A hot debate ensued on social media over the weekend following the delay by Jamaican artist Busy Signal to perform at Civo Stadium in Lilongwe as well as some of the challenges that Impakt Events led by musician Lucius Banda encountered during the show.
The show, which started on Saturday, spilled over to the early hours of Sunday with Busy Signal getting on stage late around 1:25AM but performed for a longtime and bowed out at 4:18AM.
“I don’t really understand why these shows don’t have a proper programme. It is because this is Malawi where we are used to mediocrity. I couldn’t understand why the artist only appeared on stage at such odd hours,” said Petros Mazunda, who patronised the show.
He noted that watching the show, one would have equally observed that the stage was idle at so many intervals and that the master of ceremonies kept on assuring people that the Jamaican artist would be coming any time.
Lucius indicated through the platform that Malawi’s audience is not easy to handle pointing out that if you sell advance tickets which make it easy on the door in terms of entry, someone will copy and print his or her own and make the promoter fail to break.
“You spend millions in advertising telling people to come as early as 10AM and people only show up at around 5PM and create congestion. A culture of stealing has gone too far for anything to work in this country,” Lucius better known as Soldier said.
He, however, yesterday admitted that there were some things they did not do right and that they learned from them.
Lucius and team were expected to hold a press conference with Busy Signal in Lilongwe on Monday.
The Busy Signal show was part of a fundraiser ahead of the Sand Music Festival set to take place end of next month at Sunbird Nkopola in Mangochi and will also feature Jamaican artists including Sizzla, Etana, Turbulence and Bushman.
Mazunda also tackled the ticket system saying with some promoters letting people down in the past when it comes to bringing international acts, people are cautious when buying tickets with many resorting to getting them last minute.
“This can be sorted easily by stopping last minute ticket purchases and once it is done for just one show, people will start to observe rules of the game. These practices will be costly but will improve our image and build trust in sponsors,” he said.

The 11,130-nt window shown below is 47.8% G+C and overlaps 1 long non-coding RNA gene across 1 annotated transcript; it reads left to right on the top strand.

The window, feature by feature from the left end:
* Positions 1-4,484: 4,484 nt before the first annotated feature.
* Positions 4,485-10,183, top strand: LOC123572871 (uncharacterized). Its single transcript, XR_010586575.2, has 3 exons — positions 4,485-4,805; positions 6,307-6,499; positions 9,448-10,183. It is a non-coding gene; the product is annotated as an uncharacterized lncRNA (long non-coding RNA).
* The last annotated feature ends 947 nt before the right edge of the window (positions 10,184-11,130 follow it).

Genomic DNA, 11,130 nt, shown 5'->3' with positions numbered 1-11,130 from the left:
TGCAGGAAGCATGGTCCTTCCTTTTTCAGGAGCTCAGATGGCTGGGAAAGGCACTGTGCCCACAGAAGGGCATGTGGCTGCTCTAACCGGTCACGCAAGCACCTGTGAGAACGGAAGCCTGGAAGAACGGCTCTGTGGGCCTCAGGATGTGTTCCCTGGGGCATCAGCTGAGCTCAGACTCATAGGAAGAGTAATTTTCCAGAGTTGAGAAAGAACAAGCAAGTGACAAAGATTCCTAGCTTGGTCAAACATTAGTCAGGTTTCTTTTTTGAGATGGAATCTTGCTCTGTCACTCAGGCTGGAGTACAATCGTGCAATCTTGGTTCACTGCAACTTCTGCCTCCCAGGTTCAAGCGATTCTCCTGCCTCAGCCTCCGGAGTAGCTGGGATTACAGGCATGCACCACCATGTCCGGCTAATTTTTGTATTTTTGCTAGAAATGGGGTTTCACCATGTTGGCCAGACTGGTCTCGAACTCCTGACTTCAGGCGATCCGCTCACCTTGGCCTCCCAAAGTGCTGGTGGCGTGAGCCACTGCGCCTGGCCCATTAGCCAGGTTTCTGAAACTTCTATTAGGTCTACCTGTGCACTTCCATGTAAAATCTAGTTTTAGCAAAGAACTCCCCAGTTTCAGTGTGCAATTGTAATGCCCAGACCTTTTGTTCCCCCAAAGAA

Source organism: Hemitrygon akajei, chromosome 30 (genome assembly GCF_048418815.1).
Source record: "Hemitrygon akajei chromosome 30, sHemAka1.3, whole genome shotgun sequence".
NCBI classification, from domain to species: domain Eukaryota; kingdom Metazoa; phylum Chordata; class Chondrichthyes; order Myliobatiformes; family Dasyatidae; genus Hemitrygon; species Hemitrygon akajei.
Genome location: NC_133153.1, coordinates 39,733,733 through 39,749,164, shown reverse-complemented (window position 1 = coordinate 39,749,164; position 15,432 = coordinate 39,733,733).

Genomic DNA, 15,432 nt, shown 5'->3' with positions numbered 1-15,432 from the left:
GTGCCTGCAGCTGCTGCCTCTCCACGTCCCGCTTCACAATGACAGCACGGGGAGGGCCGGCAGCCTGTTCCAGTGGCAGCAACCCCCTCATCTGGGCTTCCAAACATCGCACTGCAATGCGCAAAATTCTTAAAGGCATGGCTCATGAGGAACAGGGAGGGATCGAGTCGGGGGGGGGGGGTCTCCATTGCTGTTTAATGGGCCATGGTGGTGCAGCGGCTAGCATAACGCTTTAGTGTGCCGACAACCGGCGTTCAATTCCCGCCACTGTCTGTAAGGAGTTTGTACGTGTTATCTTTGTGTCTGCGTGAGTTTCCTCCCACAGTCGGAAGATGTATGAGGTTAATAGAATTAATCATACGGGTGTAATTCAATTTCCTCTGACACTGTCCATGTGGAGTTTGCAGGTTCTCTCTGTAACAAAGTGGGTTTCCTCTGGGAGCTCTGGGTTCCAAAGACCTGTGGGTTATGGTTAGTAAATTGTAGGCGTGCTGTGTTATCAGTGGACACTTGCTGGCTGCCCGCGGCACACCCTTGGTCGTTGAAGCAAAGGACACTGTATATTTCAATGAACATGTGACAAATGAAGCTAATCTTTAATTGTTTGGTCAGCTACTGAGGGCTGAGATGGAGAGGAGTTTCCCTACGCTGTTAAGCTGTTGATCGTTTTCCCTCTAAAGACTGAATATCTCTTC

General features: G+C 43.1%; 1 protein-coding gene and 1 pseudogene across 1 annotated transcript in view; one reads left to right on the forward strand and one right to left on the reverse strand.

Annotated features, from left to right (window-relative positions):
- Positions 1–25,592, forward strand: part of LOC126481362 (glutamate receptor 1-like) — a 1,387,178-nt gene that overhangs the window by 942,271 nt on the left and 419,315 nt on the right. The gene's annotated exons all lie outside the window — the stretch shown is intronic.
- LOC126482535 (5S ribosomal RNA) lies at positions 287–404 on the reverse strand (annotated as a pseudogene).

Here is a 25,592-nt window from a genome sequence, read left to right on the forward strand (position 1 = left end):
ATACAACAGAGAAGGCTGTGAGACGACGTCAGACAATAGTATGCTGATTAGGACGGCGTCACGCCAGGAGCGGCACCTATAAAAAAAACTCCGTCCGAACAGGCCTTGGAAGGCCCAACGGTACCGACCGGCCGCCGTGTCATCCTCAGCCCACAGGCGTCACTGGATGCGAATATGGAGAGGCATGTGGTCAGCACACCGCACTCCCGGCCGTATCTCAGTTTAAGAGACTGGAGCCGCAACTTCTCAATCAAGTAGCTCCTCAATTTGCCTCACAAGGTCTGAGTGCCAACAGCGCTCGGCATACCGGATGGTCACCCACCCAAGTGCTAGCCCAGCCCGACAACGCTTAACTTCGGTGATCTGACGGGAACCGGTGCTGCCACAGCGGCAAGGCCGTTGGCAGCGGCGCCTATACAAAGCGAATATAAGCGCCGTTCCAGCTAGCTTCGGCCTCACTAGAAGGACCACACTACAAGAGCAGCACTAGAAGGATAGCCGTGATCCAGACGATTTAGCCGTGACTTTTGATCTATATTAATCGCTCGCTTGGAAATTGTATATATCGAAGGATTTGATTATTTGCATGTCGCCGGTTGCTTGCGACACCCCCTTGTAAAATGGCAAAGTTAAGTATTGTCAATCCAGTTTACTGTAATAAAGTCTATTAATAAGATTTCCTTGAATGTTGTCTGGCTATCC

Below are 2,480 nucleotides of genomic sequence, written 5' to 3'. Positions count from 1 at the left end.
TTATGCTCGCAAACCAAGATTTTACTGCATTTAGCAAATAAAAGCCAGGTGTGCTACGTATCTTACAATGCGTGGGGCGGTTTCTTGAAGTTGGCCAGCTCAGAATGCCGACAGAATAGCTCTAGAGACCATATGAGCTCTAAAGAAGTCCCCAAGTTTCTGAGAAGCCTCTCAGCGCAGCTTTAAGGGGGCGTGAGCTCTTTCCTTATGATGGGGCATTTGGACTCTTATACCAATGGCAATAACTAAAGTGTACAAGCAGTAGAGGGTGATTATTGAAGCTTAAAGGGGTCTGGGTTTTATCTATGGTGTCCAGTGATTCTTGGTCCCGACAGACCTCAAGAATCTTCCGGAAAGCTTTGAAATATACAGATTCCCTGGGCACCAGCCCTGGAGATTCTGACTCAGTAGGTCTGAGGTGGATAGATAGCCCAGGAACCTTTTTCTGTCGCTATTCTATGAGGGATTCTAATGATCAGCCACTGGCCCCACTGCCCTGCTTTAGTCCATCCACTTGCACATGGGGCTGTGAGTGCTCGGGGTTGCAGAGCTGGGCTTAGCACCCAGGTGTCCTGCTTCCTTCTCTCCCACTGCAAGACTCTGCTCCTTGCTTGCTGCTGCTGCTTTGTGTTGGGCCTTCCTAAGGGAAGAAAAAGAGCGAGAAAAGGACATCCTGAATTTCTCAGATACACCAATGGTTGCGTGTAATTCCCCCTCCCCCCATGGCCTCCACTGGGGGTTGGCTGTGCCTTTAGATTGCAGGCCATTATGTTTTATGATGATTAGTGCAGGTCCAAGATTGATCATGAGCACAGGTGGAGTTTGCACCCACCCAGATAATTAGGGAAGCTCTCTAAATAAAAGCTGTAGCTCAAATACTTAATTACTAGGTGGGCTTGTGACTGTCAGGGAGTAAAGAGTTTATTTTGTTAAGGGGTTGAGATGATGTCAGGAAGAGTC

Mibawa proprietor John Nthakomwa, who provided equipment for the Busy Signal show said Busy Signal performed with half the speakers because there was not enough security to hold the crowd back and that in the process electrical wires to 10 speakers were cut and so was the sound.
“These are issues that could have been avoided if what I said for the stage to be secured was heard clearly. There was nothing we could have done at the end as it was too late. There is a lot that goes in making an event successful and it starts with working as a team, sharing experiences and planning together,” Nthakomwa said.
Last year’s Airtel Trace Music Star winner Samuel Mjura Mkandawire with all the challenges pointed out, said the country was moving the right direction.
“Let’s learn and be better because if truth be told, here in Malawi we embark on these projects with just our creative minds. I feel sad when people start making comparisons of a show in Malawi to a show in South Africa or Europe. I am not saying we should settle for less but please understand that this is a phase we have to go through as these other countries are too advanced,” the singer and keyboardist said.
He pointed out that the country has a major problem in the arts industry which is not given the much needed respect by the government as noticed by the non-existence of a curriculum on arts in “our schools.”
“On sound, I will also say we are progressing at a very good pace. I am a sound engineer myself and the job is not easy as it looks and it is the hardest job because you have to satisfy thousands of ears. Everyone has their own musical mixing taste,” he said.
Mkandawire said the shows he has been part of that had great sound are those that involved an artist travelling to Malawi with their team of sound engineers citing among others US jazz maestro Earl Klugh, South Africa’s singer Lira and Jamaica’s Morgan Heritage.
“These are highly experienced sound engineers. We are not at that level yet but we are getting better, as I said and I am happy that people are investing in the right sound. On organisation of a show, we are continually learning and Impakt Events has no doubt learned from the Busy Signal show,” he said.
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